Trump adviser says Silicon Valley relationship not as strained as it seems
Trump is seated between Apple CEO Tim Cook and Microsoft CEO Satya Nadella, in the State Dinning Room during yesterday's tech summit (AP's Alex Brandon)
While many tech CEOs dropped their formal advisory roles with the Trump administration after Charlottesville, the dialogue both ways continues even amid areas of disagreement, White House adviser Reed Cordish said Monday.
The bottom line: Tech isn't going to agree with everything Trump has to say, nor vice versa. But there are areas of commonality, especially around tax and business issues.
Speaking at an Internet Association event in San Francisco, Cordish said the current one-on-one conversations are more productive than the now-dissolved public advisory councils.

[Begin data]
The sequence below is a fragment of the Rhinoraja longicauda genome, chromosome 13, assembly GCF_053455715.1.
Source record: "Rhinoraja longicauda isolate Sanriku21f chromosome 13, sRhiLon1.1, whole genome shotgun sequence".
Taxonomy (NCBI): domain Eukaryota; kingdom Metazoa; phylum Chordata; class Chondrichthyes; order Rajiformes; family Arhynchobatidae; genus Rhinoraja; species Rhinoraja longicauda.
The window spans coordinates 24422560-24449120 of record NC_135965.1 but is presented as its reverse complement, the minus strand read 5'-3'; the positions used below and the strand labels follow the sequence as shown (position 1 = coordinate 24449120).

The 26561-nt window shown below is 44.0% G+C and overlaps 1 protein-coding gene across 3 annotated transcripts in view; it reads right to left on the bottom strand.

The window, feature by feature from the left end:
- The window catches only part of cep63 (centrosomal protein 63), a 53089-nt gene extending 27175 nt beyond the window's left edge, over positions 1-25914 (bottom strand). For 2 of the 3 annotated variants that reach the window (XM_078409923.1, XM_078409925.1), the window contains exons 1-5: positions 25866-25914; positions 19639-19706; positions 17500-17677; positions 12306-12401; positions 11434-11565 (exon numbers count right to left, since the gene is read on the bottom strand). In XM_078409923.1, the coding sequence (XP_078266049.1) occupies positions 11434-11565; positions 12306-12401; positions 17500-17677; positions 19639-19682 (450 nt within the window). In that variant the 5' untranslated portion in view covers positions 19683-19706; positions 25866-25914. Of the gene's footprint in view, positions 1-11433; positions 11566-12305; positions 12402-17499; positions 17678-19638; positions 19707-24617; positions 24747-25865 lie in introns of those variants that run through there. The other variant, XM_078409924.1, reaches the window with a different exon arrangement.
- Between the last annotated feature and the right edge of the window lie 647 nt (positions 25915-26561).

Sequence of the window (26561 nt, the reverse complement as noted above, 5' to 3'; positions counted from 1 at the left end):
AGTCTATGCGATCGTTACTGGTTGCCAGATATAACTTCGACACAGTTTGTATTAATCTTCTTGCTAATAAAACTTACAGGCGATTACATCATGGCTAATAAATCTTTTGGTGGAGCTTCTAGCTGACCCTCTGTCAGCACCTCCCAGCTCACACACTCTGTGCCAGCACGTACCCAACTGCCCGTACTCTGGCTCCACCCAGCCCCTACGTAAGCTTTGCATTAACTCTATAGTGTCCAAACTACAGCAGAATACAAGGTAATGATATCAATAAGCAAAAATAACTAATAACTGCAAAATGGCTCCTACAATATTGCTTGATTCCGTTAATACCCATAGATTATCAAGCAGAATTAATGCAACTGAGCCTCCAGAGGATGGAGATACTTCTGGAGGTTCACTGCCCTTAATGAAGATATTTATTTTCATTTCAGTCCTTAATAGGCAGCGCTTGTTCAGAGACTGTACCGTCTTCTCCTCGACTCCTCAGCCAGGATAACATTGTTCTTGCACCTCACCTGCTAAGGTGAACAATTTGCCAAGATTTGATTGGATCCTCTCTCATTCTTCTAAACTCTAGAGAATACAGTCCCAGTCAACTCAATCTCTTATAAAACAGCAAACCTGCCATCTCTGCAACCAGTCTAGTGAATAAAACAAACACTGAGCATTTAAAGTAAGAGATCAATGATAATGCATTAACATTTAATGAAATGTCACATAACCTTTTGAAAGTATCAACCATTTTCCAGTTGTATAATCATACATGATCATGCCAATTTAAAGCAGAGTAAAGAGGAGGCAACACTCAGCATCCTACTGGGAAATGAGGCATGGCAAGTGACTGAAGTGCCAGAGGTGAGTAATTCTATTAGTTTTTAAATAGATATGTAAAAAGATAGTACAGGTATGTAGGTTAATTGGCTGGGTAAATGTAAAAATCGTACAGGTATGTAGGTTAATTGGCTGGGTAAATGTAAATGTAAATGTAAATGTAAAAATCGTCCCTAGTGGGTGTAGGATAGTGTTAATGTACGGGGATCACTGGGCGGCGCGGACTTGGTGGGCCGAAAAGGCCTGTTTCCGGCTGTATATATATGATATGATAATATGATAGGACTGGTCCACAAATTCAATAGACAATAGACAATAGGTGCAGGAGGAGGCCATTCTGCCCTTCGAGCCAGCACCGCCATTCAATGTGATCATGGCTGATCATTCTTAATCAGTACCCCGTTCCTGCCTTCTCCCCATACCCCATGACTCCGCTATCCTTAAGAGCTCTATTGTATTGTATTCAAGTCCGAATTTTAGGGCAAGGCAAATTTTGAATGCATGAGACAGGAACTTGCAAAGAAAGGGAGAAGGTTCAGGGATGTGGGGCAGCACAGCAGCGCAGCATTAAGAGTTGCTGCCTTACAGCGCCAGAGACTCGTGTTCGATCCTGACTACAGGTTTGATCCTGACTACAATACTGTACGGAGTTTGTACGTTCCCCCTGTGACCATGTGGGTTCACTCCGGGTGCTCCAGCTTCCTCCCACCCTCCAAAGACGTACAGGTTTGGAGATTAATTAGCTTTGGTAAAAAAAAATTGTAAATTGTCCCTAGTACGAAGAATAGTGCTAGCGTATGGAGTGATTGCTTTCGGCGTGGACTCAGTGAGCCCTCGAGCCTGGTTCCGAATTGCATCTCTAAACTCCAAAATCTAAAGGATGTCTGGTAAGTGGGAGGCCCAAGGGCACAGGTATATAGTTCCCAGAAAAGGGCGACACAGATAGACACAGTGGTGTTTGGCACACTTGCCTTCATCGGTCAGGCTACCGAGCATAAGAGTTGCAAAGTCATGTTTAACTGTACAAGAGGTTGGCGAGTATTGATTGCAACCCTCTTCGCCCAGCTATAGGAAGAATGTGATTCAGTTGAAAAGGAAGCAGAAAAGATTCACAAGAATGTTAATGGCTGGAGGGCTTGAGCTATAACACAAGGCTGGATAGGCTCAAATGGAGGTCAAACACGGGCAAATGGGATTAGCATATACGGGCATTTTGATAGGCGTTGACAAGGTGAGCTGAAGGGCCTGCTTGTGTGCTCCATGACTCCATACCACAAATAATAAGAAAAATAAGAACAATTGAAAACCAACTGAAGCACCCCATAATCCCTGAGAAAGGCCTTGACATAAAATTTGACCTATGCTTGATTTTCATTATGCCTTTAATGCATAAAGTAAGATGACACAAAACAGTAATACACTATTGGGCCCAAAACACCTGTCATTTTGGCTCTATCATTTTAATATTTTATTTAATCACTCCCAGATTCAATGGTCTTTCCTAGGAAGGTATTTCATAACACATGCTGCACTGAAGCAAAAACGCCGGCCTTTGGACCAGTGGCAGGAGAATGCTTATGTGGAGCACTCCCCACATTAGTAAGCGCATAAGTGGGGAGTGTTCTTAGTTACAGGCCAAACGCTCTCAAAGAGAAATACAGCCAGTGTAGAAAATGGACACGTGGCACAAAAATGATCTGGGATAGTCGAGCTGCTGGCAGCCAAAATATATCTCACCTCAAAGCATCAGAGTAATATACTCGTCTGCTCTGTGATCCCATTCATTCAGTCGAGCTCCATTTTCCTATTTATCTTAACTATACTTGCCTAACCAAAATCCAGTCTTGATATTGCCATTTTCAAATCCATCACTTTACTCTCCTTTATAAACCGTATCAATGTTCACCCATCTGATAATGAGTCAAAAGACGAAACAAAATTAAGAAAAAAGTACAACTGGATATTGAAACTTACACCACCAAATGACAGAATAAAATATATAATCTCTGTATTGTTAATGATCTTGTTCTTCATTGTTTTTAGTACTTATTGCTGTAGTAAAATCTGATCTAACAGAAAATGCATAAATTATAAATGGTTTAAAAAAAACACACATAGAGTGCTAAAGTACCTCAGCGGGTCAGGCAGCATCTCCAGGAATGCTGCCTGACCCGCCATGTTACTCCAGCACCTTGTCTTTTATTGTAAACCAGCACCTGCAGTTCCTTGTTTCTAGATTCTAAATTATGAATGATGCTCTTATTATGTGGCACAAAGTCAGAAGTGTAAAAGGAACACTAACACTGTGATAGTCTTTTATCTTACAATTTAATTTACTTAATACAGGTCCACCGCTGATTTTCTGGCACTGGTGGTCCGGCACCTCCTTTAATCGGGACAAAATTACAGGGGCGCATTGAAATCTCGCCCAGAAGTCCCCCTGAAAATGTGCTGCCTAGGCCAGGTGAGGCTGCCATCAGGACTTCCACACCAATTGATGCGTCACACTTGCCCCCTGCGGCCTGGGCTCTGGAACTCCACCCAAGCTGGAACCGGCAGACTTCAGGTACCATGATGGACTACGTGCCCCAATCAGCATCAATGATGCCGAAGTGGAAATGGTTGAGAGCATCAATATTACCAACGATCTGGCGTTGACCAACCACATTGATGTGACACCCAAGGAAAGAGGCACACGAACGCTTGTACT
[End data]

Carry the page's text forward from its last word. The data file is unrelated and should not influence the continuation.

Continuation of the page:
"Those became too politicized and no longer could be a frank exchange of ideas where we were able to learn," Cordish said.
As for the challenges from the tech industry over issues like the travel ban and LGBT rights, Cordish said "they have fundamental right to disagree" and a "right to represent their employees' views."
One more thing: Cordish said plans for a $200 billion infrastructure bill remain on track, with its introduction set to follow tax reform. He said that unlike earlier legislative efforts, he sees bipartisan support for the infrastructure package. That said, he said that if tax reform fails that the infrastructure bill isn't dead, but probably will have to be scaled back.